ReplyDelete
    Replies
    1. Well, again, its a question of low price with quantity or high price with quality.

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  7. here....

    2. Ghee does not spoil easily so it does not need refrigeration.
    Some ghee mixtures last up to 100 years.

    from: http://www.care2.com/greenliving/15-amazing-benefits-of-ghee.html

    You Know Who

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    Replies
    1. That might be correct on the storage life, but it might also be head up ass ranting by a more devout than factual adherent to the product writer. That was what I was talking about.

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    2. As my friend Steve said about 5 years ago, "There's TOO much information out there!", and to which I added, "And most of it is wrong."

      Late 90's to mid 00's the internet was a plethora of decent and useful information but with the proliferation of blogs and other opinionated websites (all mostly ad driven as the owner is unemployed like everyone else) the search for valid information has become downright difficult if not impossible.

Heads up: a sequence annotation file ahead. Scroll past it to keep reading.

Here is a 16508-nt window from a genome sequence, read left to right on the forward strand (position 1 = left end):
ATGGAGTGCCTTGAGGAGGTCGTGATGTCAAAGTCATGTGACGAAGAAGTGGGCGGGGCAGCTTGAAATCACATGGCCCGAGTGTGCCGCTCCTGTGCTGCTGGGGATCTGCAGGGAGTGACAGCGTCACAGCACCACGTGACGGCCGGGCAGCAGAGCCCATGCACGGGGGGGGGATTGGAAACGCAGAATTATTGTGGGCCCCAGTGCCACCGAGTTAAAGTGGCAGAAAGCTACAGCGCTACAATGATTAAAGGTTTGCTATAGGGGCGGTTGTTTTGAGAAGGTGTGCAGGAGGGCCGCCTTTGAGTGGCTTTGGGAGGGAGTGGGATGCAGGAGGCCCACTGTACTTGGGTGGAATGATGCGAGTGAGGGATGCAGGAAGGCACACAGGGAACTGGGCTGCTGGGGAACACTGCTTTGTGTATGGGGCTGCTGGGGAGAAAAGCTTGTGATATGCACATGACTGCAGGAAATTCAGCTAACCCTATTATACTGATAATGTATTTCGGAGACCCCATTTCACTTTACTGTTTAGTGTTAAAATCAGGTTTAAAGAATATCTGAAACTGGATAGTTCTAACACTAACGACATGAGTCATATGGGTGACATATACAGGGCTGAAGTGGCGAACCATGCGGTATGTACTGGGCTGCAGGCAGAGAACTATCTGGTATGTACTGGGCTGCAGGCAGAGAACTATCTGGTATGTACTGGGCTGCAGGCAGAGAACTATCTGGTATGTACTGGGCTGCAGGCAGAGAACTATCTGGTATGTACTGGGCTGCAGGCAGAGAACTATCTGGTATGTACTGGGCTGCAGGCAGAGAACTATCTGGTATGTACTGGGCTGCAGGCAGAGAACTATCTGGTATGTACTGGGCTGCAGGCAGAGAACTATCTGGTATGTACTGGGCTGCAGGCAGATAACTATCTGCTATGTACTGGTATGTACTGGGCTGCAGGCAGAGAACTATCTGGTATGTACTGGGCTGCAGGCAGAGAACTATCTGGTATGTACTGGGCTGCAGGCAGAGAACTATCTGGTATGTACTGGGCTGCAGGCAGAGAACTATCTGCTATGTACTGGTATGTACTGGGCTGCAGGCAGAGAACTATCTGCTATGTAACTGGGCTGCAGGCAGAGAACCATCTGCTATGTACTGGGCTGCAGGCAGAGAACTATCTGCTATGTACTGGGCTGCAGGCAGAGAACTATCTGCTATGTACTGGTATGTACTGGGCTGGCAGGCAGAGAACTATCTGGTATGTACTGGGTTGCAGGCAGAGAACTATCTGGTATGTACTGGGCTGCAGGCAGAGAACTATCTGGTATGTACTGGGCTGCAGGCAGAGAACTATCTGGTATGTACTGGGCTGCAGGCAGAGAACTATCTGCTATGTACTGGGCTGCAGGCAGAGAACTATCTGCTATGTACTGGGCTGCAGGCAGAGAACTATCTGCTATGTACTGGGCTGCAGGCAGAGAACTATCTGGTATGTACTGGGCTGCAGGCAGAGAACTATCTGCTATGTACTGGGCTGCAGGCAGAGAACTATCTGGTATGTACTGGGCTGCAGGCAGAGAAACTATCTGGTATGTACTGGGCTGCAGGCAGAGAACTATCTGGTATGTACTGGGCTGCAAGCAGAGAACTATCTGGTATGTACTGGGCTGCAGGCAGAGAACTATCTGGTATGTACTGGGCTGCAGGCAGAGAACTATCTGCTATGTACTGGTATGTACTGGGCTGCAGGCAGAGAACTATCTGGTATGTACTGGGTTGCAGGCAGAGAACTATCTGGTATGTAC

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    3. I think that is the operating principle-the owners are unemployed and desperate.

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  8. I'd rather have cheese as a protein instead of that greasy butter.

    How bout this?.........

    All you have to do is buy the hard blocks of cheese that you want now in order to have them stored for up to the next 25 years. Cheese wax prevents your cheese from developing mold or bacteria and it keeps the moisture in. Simply use a combination of dipping and brushing with a natural boar's hair brush to apply the melted cheese wax liberally to your block of cheese, let it harden, and then, VOILA – you’ve got your wish. Cheese treated with cheese wax will store for up to 25 years at a mild to cool temperature.

    from:http://www.preparednesspro.com/cheese-wax-will-save-us-all-2

    You Know Who